Journalists [and the corporate propaganda system that pays them] predominantly ignore such nuclear conundrums as safety, unprofitability, waste accumulation, unlawful decommissioning, routine radioactive releases, or the epidemics of disease clustered around nuclear sites. Those who are intimidated into ignorance and self-censorship merely by the science of it all have left themselves irresponsibly unprepared in proportion to the threat. Prudence would seem to dictate that the SEJ sponsor a conference, to debate -- at the very least -- the ideas of nuclear experts that have been synopsized herein. Nor is this so narrow an issue as it seems: The potential for domestic instability due to nuclear emergency has substantial foreign policy implications. (Not to mention the economic and political ramifications leading us to complete societal breakdown.)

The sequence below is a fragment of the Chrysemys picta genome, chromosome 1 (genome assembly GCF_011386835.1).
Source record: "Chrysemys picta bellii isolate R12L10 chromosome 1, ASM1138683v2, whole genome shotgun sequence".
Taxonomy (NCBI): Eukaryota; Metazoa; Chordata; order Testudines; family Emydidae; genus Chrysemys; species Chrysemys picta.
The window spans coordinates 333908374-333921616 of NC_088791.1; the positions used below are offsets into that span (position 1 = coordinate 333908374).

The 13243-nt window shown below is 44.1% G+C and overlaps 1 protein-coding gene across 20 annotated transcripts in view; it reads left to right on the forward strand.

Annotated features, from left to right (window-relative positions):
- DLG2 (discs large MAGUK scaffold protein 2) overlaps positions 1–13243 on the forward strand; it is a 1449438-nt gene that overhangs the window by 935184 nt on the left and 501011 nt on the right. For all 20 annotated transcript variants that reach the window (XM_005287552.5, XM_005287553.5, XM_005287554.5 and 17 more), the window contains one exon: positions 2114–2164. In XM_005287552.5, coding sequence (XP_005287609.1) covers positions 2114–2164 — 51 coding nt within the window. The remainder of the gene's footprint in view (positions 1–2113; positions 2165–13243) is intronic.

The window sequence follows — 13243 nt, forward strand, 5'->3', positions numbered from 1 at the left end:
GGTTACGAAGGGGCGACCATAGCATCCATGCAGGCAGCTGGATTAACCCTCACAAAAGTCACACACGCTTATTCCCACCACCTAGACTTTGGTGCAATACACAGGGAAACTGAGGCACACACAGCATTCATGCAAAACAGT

Journalists would do well to revisit a portentous analysis offered by Nobel physicist Richard Feynman. "It appears that there are enormous differences of opinion as to the probability of failure with a loss" of equipment or human life, he wrote. "Estimates range from roughly one in 100 to one in 100,000. The higher figures come from working engineers and the very low figures from management. What are the causes and consequences of this lack of agreement? What is the cause of management's fantastic faith in machinery?"